GDPR is to be a very similar beast to the Data Protection Directive with which we’re already familiar. However, the intention of GDPR is to tighten up on some of the elements already being adhered to. In some instances, this means introducing more specific elements within the definition of the regulations. And in some instances, this means extending the definition of specific elements to keep up with the fast-moving world of data.
Today’s article is intended to give you a brief outline of these additional or extended elements, so you can be prepared for May 2018.
It goes without saying, really, that personal data must be processed lawfully. However, additional stress is now being placed on the processing being fair and transparent too. Consent for the storage and use of data cannot be assumed or ambiguous. So data capture forms that leave a person to ‘opt out’ rather than ‘opt in’ will no longer be acceptable.
When an individual is giving permission for their data to be stored and used, they must be explicitly informed as to how it will be used; and use, thereafter, cannot be incompatible with what was outlined when they gave their permission. It’s worth noting that where personal data is archived for purposes relating to the public interest, scientific or historical research purposes, this would not be deemed incompatible. But there are still conditions that must be met for this to be permissible.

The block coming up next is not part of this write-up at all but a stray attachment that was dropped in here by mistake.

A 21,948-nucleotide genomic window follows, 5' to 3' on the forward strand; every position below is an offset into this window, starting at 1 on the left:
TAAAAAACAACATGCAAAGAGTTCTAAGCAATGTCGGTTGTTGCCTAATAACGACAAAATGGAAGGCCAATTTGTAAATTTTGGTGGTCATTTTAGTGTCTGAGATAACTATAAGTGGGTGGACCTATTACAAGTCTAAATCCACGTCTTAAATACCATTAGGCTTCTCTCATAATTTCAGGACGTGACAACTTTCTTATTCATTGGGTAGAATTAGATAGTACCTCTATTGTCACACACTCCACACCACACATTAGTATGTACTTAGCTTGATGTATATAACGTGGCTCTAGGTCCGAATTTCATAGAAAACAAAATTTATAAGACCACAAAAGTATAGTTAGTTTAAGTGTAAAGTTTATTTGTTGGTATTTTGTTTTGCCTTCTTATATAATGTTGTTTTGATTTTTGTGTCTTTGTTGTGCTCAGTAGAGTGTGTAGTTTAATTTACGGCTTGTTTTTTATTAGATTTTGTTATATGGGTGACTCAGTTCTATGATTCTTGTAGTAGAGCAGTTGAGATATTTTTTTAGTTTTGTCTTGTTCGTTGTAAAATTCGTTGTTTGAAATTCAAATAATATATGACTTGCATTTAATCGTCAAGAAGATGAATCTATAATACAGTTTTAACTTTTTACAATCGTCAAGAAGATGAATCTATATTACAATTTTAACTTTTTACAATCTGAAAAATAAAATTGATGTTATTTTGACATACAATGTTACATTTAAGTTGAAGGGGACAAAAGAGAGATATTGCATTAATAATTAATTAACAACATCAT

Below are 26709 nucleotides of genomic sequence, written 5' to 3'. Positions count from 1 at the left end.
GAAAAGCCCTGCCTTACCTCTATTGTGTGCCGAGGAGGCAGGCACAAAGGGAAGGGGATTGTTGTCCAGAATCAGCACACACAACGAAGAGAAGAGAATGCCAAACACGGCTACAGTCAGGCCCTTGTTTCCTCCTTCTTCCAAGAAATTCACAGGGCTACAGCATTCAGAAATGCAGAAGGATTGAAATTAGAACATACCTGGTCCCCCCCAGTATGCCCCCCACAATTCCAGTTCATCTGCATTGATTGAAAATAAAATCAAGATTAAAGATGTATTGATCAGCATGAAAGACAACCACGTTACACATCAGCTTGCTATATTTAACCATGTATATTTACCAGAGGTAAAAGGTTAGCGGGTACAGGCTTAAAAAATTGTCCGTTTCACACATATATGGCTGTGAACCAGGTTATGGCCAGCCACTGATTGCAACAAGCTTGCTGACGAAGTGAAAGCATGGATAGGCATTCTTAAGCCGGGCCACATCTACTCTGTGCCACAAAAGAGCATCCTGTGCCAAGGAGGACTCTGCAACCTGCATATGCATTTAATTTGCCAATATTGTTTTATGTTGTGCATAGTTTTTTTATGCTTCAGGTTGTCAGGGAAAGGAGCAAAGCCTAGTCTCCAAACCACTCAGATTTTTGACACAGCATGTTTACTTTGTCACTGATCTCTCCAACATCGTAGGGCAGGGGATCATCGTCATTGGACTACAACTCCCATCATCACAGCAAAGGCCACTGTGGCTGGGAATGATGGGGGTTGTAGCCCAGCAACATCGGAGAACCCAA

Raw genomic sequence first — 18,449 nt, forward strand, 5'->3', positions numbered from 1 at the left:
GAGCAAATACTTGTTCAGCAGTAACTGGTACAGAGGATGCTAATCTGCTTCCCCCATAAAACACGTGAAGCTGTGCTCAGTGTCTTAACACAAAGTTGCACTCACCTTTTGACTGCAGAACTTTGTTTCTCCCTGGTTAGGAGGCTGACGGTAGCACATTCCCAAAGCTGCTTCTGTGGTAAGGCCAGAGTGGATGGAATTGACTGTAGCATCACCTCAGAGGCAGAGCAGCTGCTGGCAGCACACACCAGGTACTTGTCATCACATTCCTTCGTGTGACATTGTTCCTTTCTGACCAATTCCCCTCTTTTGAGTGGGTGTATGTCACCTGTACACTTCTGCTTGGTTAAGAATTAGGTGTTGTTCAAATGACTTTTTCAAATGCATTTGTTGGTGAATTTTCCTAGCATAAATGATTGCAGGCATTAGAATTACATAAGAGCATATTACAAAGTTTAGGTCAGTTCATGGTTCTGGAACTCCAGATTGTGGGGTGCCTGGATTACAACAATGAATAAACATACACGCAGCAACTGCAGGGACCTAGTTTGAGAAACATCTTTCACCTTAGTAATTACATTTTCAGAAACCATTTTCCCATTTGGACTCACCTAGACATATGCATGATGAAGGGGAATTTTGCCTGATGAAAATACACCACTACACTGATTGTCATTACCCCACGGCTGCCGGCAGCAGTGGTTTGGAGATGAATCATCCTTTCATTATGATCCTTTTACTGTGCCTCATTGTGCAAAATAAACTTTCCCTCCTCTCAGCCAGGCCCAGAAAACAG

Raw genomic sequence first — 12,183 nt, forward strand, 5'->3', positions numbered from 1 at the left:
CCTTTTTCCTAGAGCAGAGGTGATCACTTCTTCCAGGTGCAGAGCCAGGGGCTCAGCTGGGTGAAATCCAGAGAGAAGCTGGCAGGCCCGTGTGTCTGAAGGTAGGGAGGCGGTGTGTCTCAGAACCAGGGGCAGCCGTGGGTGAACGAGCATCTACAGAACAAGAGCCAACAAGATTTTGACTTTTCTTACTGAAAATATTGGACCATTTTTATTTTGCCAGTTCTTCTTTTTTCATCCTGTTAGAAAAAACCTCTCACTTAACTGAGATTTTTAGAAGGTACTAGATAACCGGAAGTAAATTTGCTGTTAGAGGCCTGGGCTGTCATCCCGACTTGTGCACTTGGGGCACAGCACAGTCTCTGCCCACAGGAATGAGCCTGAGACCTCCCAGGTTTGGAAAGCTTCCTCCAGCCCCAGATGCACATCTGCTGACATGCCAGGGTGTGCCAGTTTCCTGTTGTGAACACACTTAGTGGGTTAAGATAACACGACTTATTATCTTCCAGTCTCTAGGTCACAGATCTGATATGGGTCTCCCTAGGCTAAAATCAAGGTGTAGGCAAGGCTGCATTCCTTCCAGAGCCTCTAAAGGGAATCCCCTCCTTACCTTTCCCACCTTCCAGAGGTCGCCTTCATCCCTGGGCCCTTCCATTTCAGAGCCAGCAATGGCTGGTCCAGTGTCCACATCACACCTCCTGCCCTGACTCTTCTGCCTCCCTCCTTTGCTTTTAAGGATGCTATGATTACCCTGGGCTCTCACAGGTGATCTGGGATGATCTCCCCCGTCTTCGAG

Put simply, the minimum amount of personal data must be collected and stored to achieve the objective specified. You can’t spuriously ask for birth date, just in case you’ll need it in the future, unless it is needed for the purpose you specify.
There will be a strong onus on businesses that store data to ensure not only that it’s accurate at the time of collection, but that it is then kept up to date ongoing. If data is found to be inaccurate at some point, every reasonable step must be taken to erase the error and correct it.
Basically, data can only be stored for as long as is necessary for the purposes originally explained to the individual. It is possible for it to be stored longer, but only if it’s purely for archiving data that’s in the public interest, or for scientific and/or historical research purposes. However, the storage of such data is still subject to the implementation of technical and organisational measures deemed appropriate.
Data has to be managed in a way that ensures it is protected from unauthorised and/or unlawful processing and accidental loss, etc. There are accepted, appropriate, technical and organisational measures that can be used to achieve this.
Not only is every data controller responsible for ensuring personal data is processed in a way that complies with the principles set out in GDPR, but they must be able to demonstrate this is the case too.
It’s really important that businesses familiarise themselves with the up and coming changes, so we’d recommend you do your research. Often data is stored digitally, which is why we at Blue Sky Computer Solutions are keen to work with you to ensure you meet your obligations. If you’d like to find out more about how we can help, please do give us a ring. It’s important you get this right… now!